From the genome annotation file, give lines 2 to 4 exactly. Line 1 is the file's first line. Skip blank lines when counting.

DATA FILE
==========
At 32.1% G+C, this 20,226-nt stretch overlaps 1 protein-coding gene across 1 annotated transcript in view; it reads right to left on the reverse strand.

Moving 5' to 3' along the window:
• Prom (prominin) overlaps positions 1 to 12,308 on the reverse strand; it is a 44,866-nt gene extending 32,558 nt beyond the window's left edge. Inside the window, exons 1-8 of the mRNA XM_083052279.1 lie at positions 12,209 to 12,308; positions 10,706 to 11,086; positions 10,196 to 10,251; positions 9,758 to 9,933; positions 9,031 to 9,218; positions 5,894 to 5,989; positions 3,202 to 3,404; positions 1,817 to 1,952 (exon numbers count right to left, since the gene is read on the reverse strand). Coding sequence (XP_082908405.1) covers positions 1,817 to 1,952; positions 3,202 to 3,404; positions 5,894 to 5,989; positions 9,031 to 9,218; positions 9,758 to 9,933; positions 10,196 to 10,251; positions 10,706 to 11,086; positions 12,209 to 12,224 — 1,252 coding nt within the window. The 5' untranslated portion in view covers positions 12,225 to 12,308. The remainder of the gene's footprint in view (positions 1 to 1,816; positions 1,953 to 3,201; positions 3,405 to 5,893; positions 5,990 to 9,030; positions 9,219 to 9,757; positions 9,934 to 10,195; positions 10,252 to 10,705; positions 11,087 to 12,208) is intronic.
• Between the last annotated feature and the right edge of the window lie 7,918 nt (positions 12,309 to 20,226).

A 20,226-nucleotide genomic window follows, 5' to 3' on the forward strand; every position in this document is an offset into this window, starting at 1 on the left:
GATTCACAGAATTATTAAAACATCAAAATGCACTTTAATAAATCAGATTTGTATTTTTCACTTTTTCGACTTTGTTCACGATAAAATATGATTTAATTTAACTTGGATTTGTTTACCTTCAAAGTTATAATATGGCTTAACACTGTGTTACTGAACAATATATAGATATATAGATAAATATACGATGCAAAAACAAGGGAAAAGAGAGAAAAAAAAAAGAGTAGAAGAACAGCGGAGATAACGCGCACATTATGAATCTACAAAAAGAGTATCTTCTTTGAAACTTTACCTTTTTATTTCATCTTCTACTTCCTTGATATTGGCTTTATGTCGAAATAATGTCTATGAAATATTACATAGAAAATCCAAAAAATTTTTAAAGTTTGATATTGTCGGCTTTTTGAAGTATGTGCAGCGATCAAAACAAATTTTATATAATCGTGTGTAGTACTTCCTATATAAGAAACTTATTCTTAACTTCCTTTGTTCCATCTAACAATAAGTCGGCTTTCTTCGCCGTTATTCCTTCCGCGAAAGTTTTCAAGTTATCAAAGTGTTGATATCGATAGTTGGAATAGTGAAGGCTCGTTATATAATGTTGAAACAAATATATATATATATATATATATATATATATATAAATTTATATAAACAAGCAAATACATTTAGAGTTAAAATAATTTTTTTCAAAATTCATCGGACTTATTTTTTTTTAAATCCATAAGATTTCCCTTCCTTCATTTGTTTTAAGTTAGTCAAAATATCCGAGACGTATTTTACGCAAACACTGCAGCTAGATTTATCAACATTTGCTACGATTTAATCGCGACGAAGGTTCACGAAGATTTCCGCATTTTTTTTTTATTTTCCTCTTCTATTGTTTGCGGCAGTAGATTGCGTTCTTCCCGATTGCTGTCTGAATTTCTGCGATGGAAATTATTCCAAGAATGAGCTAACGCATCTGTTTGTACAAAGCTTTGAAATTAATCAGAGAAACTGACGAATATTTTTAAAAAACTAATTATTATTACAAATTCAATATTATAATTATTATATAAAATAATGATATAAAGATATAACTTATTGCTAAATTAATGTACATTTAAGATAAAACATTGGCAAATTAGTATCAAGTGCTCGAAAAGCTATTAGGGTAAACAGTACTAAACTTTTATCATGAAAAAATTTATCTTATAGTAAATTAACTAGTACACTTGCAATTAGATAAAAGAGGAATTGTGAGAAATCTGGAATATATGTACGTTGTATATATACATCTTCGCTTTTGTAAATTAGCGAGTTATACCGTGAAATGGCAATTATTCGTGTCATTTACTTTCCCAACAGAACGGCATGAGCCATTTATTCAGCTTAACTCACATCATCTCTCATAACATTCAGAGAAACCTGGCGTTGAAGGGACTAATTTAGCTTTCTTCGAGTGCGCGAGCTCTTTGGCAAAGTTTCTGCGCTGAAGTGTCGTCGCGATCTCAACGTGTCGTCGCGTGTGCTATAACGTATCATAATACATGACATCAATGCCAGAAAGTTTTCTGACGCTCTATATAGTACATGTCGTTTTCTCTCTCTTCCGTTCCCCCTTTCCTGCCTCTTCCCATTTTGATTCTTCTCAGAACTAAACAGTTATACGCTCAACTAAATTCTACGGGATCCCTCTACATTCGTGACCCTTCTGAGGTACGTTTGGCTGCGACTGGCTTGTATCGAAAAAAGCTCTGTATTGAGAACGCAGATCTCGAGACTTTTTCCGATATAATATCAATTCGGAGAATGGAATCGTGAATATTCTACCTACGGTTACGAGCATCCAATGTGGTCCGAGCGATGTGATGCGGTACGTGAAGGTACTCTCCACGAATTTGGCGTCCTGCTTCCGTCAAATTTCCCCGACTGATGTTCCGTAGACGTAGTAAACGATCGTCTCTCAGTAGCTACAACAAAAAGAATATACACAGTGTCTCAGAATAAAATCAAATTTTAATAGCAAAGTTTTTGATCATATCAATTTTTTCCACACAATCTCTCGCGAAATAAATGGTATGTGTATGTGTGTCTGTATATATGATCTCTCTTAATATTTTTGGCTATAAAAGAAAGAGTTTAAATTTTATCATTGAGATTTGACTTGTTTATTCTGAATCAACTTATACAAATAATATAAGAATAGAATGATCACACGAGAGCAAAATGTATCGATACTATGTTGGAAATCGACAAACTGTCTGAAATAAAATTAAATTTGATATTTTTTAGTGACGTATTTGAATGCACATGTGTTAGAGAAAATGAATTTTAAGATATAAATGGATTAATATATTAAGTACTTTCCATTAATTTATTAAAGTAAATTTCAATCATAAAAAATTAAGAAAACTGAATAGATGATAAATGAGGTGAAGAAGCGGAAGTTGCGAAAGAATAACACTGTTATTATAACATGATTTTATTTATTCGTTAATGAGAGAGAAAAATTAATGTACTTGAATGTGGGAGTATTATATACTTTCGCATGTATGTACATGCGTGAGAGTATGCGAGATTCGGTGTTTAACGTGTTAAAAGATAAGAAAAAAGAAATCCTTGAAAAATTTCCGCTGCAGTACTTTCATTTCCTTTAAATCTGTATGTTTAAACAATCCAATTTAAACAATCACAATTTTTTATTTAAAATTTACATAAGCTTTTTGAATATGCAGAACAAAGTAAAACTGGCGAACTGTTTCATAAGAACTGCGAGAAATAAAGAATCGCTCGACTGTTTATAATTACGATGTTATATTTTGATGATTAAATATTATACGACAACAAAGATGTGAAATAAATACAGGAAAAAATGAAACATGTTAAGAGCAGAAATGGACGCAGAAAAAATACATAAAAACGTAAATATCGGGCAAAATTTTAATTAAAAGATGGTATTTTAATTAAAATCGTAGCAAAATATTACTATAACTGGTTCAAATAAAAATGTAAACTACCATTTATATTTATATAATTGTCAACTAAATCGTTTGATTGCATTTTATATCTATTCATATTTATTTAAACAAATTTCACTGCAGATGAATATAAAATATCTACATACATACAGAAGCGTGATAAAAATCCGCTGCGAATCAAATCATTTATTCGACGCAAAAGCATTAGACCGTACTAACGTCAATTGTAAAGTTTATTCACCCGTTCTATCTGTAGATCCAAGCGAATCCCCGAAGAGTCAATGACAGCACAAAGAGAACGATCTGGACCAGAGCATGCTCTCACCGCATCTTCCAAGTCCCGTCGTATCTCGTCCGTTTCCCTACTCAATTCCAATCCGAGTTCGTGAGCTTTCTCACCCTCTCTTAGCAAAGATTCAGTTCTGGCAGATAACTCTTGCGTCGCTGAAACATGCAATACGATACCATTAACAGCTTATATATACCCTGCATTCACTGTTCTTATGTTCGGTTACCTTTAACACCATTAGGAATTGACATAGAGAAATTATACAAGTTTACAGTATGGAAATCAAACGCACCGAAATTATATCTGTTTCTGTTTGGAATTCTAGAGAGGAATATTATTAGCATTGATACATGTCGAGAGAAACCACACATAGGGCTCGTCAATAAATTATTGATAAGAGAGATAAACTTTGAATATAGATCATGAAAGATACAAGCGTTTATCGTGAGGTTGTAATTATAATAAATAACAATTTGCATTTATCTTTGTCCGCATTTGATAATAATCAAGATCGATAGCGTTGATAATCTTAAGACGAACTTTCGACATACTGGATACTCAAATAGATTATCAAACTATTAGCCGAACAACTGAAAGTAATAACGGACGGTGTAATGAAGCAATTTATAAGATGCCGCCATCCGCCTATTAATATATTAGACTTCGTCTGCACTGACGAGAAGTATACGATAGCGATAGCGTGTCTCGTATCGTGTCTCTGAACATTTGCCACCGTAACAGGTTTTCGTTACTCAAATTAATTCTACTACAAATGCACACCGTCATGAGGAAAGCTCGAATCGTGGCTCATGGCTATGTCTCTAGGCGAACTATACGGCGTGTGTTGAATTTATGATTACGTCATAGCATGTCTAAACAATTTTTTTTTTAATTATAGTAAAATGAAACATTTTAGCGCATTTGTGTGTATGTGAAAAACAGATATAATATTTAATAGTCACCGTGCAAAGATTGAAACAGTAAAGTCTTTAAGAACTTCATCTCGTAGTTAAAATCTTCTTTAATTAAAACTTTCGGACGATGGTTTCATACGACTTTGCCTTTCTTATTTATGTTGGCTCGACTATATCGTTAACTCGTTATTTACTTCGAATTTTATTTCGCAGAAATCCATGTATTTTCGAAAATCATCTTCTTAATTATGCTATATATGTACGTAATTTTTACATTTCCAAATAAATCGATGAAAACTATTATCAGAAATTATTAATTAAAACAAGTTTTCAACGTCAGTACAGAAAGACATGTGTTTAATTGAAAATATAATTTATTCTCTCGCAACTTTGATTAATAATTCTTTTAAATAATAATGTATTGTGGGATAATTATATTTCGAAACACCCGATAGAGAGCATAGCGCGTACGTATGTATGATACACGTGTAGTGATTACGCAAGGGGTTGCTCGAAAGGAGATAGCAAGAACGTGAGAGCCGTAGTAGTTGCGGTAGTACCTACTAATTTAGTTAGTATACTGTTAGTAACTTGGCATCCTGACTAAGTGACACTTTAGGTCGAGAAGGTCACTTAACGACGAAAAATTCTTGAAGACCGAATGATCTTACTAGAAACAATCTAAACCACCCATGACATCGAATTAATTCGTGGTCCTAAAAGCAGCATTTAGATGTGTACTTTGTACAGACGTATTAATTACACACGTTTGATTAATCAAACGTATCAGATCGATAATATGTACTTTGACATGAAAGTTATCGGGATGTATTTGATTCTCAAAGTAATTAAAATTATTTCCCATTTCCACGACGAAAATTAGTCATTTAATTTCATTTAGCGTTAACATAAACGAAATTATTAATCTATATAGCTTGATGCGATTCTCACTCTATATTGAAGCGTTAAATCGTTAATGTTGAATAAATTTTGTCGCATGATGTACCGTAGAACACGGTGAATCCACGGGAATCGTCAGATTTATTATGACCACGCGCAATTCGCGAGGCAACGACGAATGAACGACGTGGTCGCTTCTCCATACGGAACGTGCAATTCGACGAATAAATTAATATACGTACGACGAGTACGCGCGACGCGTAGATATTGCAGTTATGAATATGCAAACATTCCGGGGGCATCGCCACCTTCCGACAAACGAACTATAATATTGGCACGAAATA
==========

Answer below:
Moving 5' to 3' along the window:
• Prom (prominin) overlaps positions 1 to 12,308 on the reverse strand; it is a 44,866-nt gene extending 32,558 nt beyond the window's left edge. Inside the window, exons 1-8 of the mRNA XM_083052279.1 lie at positions 12,209 to 12,308; positions 10,706 to 11,086; positions 10,196 to 10,251; positions 9,758 to 9,933; positions 9,031 to 9,218; positions 5,894 to 5,989; positions 3,202 to 3,404; positions 1,817 to 1,952 (exon numbers count right to left, since the gene is read on the reverse strand). Coding sequence (XP_082908405.1) covers positions 1,817 to 1,952; positions 3,202 to 3,404; positions 5,894 to 5,989; positions 9,031 to 9,218; positions 9,758 to 9,933; positions 10,196 to 10,251; positions 10,706 to 11,086; positions 12,209 to 12,224 — 1,252 coding nt within the window. The 5' untranslated portion in view covers positions 12,225 to 12,308. The remainder of the gene's footprint in view (positions 1 to 1,816; positions 1,953 to 3,201; positions 3,405 to 5,893; positions 5,990 to 9,030; positions 9,219 to 9,757; positions 9,934 to 10,195; positions 10,252 to 10,705; positions 11,087 to 12,208) is intronic.
• Between the last annotated feature and the right edge of the window lie 7,918 nt (positions 12,309 to 20,226).